Deciding whether or not you want to study abroad is a pretty easy first step. Next is the real challenge: where to go, what kind of program, and when makes the most sense. It may seem intimidating, but there are ways to narrow down your choices and streamline the process in order to find the best study abroad experience for you.
You can think about which country and type of study abroad program you want concurrently. If you have a specific country you would really like to go to, then you can look into your options there. Or, if you know you want a business internship program in an English-speaking country, that can be your starting point.
Knowing what resources are available to you is key. If your school has a study abroad office, make an appointment with an advisor as soon as you can. The study abroad office might also offer an information session early in the year or semester that can introduce you to all the things you need to consider in studying abroad.
If your school doesn’t have a dedicated study abroad counselor, they still probably have an outside study abroad program they typically recommend to students; the office of student life can help you track such a program down. Finally, there are also several study abroad services and websites with search capabilities that can help you with your research. Keep in mind these can be study abroad companies, and you may or may not be able to use your tuition dollars toward your trip like you might with a program sanctioned by your college or university.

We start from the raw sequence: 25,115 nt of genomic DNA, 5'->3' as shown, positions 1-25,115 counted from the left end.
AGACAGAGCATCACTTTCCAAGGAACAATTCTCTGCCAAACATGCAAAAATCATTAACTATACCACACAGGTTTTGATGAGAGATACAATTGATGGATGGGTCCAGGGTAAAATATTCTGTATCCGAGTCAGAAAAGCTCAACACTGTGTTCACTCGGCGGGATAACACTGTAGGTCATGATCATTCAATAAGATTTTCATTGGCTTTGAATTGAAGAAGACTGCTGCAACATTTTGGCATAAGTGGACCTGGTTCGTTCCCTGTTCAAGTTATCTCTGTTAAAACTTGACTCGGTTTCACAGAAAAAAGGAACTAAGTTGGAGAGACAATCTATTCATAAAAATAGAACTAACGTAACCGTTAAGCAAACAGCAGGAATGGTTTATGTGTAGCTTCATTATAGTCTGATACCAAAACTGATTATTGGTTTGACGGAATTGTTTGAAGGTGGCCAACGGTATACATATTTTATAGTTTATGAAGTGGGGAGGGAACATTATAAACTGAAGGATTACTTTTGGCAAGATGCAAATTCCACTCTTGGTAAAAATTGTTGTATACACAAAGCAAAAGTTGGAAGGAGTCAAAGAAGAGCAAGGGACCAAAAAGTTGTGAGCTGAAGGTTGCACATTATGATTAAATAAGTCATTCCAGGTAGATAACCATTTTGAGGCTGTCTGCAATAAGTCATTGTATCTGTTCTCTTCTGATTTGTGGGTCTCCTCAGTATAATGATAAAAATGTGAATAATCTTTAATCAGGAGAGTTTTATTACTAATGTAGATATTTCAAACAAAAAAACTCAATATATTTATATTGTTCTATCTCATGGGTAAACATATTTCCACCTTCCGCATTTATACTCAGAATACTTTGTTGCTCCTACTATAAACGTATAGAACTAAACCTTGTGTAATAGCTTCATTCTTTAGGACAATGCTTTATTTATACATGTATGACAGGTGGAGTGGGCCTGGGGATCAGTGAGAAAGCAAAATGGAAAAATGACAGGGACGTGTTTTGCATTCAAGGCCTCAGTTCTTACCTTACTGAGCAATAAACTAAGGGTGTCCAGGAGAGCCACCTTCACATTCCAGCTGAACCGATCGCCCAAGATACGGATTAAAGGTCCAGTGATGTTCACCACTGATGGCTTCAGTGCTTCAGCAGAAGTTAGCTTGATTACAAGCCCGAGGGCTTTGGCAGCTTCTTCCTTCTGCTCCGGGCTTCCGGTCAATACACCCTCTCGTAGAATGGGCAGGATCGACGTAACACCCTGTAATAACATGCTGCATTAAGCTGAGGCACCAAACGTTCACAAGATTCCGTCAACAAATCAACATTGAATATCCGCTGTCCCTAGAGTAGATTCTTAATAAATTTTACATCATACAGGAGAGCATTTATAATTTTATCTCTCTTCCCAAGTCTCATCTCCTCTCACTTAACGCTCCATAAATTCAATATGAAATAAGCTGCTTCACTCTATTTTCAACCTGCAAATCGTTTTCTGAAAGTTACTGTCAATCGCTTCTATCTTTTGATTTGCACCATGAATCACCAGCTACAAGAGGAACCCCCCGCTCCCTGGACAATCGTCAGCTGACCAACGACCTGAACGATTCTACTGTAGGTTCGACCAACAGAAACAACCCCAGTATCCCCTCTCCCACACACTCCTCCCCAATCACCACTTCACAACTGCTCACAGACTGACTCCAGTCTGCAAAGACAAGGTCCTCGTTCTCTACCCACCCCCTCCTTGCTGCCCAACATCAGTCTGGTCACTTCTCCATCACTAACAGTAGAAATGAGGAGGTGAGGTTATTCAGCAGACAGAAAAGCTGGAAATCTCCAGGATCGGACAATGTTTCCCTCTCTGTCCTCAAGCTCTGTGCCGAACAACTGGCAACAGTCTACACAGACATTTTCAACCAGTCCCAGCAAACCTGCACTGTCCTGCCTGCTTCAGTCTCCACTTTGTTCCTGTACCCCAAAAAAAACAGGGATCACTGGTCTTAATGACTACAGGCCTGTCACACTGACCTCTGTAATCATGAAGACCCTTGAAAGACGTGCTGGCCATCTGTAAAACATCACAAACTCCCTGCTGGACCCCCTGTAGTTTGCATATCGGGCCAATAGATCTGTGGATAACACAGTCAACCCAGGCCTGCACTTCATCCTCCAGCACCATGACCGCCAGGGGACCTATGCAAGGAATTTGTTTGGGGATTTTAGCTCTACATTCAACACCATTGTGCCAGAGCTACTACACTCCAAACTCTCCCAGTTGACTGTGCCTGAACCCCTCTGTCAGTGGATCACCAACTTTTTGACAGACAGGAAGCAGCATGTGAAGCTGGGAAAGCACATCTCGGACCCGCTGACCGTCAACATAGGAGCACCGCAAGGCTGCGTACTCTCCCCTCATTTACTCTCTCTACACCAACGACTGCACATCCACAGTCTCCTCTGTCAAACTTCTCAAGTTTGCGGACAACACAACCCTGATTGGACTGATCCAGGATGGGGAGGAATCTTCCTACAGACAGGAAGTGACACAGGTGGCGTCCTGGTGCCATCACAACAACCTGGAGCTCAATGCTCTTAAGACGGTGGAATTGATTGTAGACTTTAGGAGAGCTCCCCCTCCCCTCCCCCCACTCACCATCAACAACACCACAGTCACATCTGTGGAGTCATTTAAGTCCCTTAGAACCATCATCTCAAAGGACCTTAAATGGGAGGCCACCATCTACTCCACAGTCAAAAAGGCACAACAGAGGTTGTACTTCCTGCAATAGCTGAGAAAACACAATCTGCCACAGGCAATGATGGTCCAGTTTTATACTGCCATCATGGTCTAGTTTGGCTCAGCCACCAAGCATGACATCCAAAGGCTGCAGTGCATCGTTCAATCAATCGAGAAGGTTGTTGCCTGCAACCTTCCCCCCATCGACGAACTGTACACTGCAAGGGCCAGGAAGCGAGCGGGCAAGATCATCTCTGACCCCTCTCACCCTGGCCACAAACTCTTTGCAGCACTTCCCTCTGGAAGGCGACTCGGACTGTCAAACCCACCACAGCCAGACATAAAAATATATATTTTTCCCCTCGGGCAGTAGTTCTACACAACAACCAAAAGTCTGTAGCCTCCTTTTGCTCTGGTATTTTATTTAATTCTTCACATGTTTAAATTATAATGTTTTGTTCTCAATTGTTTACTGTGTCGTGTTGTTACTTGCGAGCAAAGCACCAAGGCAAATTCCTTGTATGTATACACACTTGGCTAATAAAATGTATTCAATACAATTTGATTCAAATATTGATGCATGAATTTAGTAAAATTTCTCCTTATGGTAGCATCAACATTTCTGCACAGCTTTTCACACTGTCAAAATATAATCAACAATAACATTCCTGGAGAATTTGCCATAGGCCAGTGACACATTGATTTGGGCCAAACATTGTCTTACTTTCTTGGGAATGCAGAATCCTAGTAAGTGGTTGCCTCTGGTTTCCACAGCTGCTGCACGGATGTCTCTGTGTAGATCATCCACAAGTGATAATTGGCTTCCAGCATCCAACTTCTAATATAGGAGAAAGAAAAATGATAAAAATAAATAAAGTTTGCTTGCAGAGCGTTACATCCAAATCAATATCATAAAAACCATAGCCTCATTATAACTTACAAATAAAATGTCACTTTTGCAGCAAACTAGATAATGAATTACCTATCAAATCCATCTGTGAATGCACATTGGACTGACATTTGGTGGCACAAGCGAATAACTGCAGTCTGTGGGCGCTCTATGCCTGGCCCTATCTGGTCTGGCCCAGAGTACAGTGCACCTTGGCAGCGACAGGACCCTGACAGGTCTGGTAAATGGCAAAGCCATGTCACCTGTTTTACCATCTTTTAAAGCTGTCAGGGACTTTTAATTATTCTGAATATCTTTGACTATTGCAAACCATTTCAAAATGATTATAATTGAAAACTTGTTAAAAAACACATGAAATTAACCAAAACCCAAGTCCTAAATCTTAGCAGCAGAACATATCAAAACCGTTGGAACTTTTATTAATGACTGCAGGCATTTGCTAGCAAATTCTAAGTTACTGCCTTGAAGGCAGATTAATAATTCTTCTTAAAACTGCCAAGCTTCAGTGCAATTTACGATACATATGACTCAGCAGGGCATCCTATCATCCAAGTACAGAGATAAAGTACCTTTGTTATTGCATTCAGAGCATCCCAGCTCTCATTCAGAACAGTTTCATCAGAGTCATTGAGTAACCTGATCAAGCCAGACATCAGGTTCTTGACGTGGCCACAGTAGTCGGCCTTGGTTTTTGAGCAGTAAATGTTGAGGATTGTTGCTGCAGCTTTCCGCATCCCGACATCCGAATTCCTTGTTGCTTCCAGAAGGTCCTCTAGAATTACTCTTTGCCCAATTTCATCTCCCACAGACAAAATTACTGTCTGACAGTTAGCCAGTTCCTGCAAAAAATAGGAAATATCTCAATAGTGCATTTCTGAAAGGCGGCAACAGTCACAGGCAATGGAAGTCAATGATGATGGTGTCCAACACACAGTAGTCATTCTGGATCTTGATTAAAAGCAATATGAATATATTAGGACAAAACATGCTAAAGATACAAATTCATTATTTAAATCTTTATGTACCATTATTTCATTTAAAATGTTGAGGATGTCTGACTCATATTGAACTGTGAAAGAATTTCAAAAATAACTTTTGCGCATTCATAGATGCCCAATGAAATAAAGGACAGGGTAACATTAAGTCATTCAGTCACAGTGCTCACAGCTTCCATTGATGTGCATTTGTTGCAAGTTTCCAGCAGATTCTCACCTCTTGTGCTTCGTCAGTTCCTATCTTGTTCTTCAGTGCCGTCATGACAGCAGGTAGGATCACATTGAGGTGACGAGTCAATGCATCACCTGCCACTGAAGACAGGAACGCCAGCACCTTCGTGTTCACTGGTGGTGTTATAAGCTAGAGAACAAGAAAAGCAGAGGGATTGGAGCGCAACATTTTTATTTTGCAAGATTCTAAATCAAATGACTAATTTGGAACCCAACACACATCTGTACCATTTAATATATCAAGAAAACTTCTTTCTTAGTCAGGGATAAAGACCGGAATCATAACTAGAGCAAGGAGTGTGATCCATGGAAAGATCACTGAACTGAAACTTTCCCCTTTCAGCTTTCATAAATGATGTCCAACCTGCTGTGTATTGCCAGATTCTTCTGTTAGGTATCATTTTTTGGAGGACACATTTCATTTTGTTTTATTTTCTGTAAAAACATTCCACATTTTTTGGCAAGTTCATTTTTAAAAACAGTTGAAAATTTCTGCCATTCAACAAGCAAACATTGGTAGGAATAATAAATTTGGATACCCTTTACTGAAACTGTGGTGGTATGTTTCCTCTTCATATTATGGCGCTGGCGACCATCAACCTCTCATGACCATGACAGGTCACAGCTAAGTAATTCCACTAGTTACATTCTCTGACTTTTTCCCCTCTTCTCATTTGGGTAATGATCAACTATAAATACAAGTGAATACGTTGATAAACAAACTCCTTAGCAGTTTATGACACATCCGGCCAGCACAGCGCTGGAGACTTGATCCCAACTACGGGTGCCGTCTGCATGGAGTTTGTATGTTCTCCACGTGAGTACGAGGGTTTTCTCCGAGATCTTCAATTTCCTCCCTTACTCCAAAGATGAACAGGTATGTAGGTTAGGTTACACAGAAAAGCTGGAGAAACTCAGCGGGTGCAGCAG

As you look at different program options, it is important to keep in mind your overall academic plan for the rest of your time in college. Will the program give you academic or internship credit that you need to fulfill gen. ed. or major requirements? Does the program have a language requirement? Do you want to live in university housing or with a host family? These and other questions will help you with your choices.
You will also need to decide when you would like to go. It is common for students to study abroad during the spring semester of junior year, but there are also fall-semester, year-long, and summer programs that might work for you.
Another consideration is how you will finance your travels. It works differently for each school or program, but make sure you have a plan for both affording the program as well as any additional expenses that you may incur while you are abroad. If, for example, your major entitles you to funding to study a specific subject or in a specific place, this may heavily influence your decision.
When I started considering studying abroad, I had no idea where I wanted to go or how I wanted to spend my time there. My choices were somewhat limited to English-speaking countries, but as soon as my study abroad advisor mentioned Ireland, I knew that was where I wanted to go. I have always loved Irish culture, especially the music, and once I found a program with both academic and internship components, I was set.
I studied at Dublin City University, which gave me credit for my business major, and interned at Hot Press, a prominent Irish music magazine, which fulfilled my internship requirement for my journalism minor.
If, even after extensive research and consideration, you are still unsure about your study abroad options, I suggest the tried-and-true pros and cons list. List out each program that might work for you and the benefits and drawbacks of each one. Writing things down (or typing them up) might help you organize your thoughts more clearly.
There is no way to know if you have chosen the perfect study abroad program or if the experience will be exactly as you expect. Chances are, though, that if you really put effort into choosing your program, you can feel confident that your time abroad will exceed your expectations.